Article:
May 12, 2014

    Belgian-Moroccan citizen Ali Aarrass remains in prison in Morocco, serving a 12 year sentence for illegal use of weapons and participation in a group intending to commit acts of terrorism. The only evidence against him was a confession obtained through torture.

    Ali Aarrass continues to experience some ill-treatment and harassment in detention. International support has played a role in helping to improve his detention conditions.

    Send a message of solidarity to Ali Aarrass in prison. Your messages let Ali Aarrass know that he is not alone, and they let prison officials know that he is not alone.

    January 22, 2014

    The Moroccan Parliament's vote to amend a law so that rapists can no longer escape prosecution by marrying their victims if they are under 18 is an important step in the right direction, Amnesty International said today.

    The organization added that the amendment was long overdue and much more still needed to be done in the country and throughout the region.

    "Today’s vote is a welcome step but Morocco still needs a comprehensive strategy to protect women and girls from violence, with input from women’s rights groups who have been excluded from the process so far," said Hassiba Hadj Sahraoui, Amnesty International's Deputy Director for the Middle East and North Africa.

    “It took 16-year-old Amina Filali’s suicide and nearly two years for the parliament to close the loophole that allowed rapists to avoid accountability. It’s time to have laws that protect survivors of sexual abuse”.

    November 21, 2013

    US President Barack Obama must urge Moroccan King Mohammed VI to scrap laws which see women and girls forced to marry their rapists, and teenagers facing jail for kissing in a public place, Amnesty International said ahead of a meeting between the two heads of state on Friday.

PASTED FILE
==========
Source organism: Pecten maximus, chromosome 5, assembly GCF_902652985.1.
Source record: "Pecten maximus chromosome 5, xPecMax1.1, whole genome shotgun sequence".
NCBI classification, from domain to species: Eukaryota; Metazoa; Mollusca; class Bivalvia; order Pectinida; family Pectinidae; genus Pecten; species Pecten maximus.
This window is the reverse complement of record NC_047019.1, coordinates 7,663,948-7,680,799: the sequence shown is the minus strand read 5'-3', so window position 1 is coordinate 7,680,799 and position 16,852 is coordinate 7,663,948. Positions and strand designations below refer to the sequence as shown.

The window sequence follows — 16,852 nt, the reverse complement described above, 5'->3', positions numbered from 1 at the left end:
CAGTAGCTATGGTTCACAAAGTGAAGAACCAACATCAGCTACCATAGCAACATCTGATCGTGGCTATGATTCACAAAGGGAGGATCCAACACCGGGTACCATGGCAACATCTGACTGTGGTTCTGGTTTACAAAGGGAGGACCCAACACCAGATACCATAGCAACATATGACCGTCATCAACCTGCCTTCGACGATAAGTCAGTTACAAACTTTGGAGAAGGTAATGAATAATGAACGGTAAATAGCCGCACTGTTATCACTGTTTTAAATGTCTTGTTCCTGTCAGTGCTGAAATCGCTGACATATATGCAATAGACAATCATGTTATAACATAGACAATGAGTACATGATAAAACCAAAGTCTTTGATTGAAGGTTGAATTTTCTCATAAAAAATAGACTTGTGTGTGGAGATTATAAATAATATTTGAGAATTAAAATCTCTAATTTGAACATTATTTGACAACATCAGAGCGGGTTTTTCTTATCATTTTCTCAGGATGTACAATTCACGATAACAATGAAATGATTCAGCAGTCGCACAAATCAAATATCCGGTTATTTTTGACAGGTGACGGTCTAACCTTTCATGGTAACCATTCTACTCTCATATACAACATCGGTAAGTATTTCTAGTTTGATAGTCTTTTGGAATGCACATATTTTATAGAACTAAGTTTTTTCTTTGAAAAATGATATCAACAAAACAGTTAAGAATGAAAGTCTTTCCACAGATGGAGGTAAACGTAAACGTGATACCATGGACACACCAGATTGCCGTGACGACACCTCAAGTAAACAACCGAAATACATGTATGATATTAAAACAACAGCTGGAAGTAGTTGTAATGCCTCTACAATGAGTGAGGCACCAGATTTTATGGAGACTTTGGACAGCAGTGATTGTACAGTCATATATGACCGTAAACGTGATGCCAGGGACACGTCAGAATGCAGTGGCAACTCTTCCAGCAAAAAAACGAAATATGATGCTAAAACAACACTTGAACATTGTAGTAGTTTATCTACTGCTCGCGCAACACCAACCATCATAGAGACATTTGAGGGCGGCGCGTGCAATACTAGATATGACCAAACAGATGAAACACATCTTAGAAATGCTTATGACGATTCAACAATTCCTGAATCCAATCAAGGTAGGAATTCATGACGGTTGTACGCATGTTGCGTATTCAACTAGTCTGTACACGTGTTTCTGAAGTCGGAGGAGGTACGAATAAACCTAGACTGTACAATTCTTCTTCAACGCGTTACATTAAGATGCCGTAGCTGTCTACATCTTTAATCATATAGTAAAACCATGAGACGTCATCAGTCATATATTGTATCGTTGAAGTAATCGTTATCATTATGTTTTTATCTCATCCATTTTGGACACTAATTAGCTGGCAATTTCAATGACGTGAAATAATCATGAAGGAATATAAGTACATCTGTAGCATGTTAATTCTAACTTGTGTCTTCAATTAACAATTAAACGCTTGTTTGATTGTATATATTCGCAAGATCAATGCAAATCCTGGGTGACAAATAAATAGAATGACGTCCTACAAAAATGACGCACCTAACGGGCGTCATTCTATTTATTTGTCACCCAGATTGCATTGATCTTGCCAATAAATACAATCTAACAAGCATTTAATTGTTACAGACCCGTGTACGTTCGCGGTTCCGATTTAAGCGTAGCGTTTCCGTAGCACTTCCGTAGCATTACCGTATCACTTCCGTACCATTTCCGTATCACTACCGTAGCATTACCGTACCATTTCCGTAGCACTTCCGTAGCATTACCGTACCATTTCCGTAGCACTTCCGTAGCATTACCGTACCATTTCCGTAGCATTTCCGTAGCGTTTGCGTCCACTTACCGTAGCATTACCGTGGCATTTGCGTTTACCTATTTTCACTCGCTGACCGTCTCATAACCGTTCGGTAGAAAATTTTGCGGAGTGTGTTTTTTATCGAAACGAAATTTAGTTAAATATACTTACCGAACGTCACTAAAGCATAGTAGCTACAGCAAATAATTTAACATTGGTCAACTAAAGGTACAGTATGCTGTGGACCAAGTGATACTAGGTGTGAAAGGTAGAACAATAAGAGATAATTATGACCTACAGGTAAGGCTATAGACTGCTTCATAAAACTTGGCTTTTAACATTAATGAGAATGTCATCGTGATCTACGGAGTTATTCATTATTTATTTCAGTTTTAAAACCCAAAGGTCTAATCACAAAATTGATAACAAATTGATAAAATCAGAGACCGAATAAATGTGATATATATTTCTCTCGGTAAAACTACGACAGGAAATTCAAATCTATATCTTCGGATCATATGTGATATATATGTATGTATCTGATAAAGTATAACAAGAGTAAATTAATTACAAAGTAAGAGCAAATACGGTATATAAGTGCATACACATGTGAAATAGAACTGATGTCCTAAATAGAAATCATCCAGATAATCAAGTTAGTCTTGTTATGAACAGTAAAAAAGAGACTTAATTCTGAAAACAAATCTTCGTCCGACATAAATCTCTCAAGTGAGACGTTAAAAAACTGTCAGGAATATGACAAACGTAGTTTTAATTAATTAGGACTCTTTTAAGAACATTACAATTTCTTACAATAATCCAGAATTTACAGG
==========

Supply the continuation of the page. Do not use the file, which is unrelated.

Several teenage survivors of sexual violence have committed suicide in recent months.

    Public pressure to protect survivors of sexual violence had peaked in March 2012 when 16-year-old Amina Filali swallowed rat poison and killed herself, after being forced to marry the man she said had raped her.

    “It is dreadful that this sort of attitude is enshrined in law. The Penal Code allows rapists to escape prosecution by marrying their victims. This discriminates against women and girls and provide them with little protection when they are subjected to sexual violence,” said Philip Luther, Middle East and North Africa Director at Amnesty International.

    October 10, 2013

    Authorities in Morocco must immediately and unconditionally drop charges against three teenagers arrested for kissing and posting a photo on Facebook, said Amnesty International ahead of a court hearing on Friday.

    “It is simply absurd that these teenagers could face a prison term just for kissing and and posting a photo on Facebook,” said Philip Luther, Middle East and North Africa Director at Amnesty International.

    “These young people should never have been detained in the first place - there is no imaginable reason why expression of this type ought to result in prosecution. Launching a judicial investigation into a complaint about an act as benign as teenagers kissing is ridiculous. It should be dismissed out of hand.”

    Two 15-year-old boys and one 14-year-old girl were arrested on 4 October in the city of Nador. They were detained for three days and released on bail on 7 October, ahead of a court hearing this Friday.

    All three were charged with “public indecency” under Article 483 of Morocco's Penal Code. If found guilty, they could face up to two years imprisonment and a fine.